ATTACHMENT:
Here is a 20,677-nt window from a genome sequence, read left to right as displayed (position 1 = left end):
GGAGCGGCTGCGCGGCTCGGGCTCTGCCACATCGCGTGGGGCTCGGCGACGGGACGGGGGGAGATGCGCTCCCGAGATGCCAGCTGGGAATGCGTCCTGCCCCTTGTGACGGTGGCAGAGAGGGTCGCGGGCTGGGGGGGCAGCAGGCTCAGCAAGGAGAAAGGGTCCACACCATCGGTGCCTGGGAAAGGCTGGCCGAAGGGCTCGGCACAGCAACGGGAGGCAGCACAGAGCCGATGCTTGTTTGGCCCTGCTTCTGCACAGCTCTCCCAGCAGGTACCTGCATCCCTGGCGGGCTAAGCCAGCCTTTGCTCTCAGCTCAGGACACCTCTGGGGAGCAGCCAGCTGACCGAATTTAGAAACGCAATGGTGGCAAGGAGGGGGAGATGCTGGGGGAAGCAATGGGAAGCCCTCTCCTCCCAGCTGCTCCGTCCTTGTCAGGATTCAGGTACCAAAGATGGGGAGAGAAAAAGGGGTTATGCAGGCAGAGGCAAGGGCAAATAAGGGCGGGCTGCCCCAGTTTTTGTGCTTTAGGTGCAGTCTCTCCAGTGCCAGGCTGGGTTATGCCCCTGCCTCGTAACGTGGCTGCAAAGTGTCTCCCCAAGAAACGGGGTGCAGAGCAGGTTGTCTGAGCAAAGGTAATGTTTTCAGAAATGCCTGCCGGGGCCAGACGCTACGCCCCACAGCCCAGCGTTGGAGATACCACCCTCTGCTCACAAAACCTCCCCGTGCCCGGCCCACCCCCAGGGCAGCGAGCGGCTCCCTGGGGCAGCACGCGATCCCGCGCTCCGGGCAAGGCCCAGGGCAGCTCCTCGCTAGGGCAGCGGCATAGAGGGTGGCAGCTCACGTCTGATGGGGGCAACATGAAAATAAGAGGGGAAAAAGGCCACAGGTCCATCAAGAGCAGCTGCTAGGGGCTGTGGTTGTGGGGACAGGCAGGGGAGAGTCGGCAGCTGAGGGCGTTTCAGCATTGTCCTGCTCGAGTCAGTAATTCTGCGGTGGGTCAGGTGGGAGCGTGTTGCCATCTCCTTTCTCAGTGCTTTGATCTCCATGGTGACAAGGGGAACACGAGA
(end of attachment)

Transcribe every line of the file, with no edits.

Here is a 20,677-nt window from a genome sequence, read left to right as displayed (position 1 = left end):
GGAGCGGCTGCGCGGCTCGGGCTCTGCCACATCGCGTGGGGCTCGGCGACGGGACGGGGGGAGATGCGCTCCCGAGATGCCAGCTGGGAATGCGTCCTGCCCCTTGTGACGGTGGCAGAGAGGGTCGCGGGCTGGGGGGGCAGCAGGCTCAGCAAGGAGAAAGGGTCCACACCATCGGTGCCTGGGAAAGGCTGGCCGAAGGGCTCGGCACAGCAACGGGAGGCAGCACAGAGCCGATGCTTGTTTGGCCCTGCTTCTGCACAGCTCTCCCAGCAGGTACCTGCATCCCTGGCGGGCTAAGCCAGCCTTTGCTCTCAGCTCAGGACACCTCTGGGGAGCAGCCAGCTGACCGAATTTAGAAACGCAATGGTGGCAAGGAGGGGGAGATGCTGGGGGAAGCAATGGGAAGCCCTCTCCTCCCAGCTGCTCCGTCCTTGTCAGGATTCAGGTACCAAAGATGGGGAGAGAAAAAGGGGTTATGCAGGCAGAGGCAAGGGCAAATAAGGGCGGGCTGCCCCAGTTTTTGTGCTTTAGGTGCAGTCTCTCCAGTGCCAGGCTGGGTTATGCCCCTGCCTCGTAACGTGGCTGCAAAGTGTCTCCCCAAGAAACGGGGTGCAGAGCAGGTTGTCTGAGCAAAGGTAATGTTTTCAGAAATGCCTGCCGGGGCCAGACGCTACGCCCCACAGCCCAGCGTTGGAGATACCACCCTCTGCTCACAAAACCTCCCCGTGCCCGGCCCACCCCCAGGGCAGCGAGCGGCTCCCTGGGGCAGCACGCGATCCCGCGCTCCGGGCAAGGCCCAGGGCAGCTCCTCGCTAGGGCAGCGGCATAGAGGGTGGCAGCTCACGTCTGATGGGGGCAACATGAAAATAAGAGGGGAAAAAGGCCACAGGTCCATCAAGAGCAGCTGCTAGGGGCTGTGGTTGTGGGGACAGGCAGGGGAGAGTCGGCAGCTGAGGGCGTTTCAGCATTGTCCTGCTCGAGTCAGTAATTCTGCGGTGGGTCAGGTGGGAGCGTGTTGCCATCTCCTTTCTCAGTGCTTTGATCTCCATGGTGACAAGGGGAACACGAGA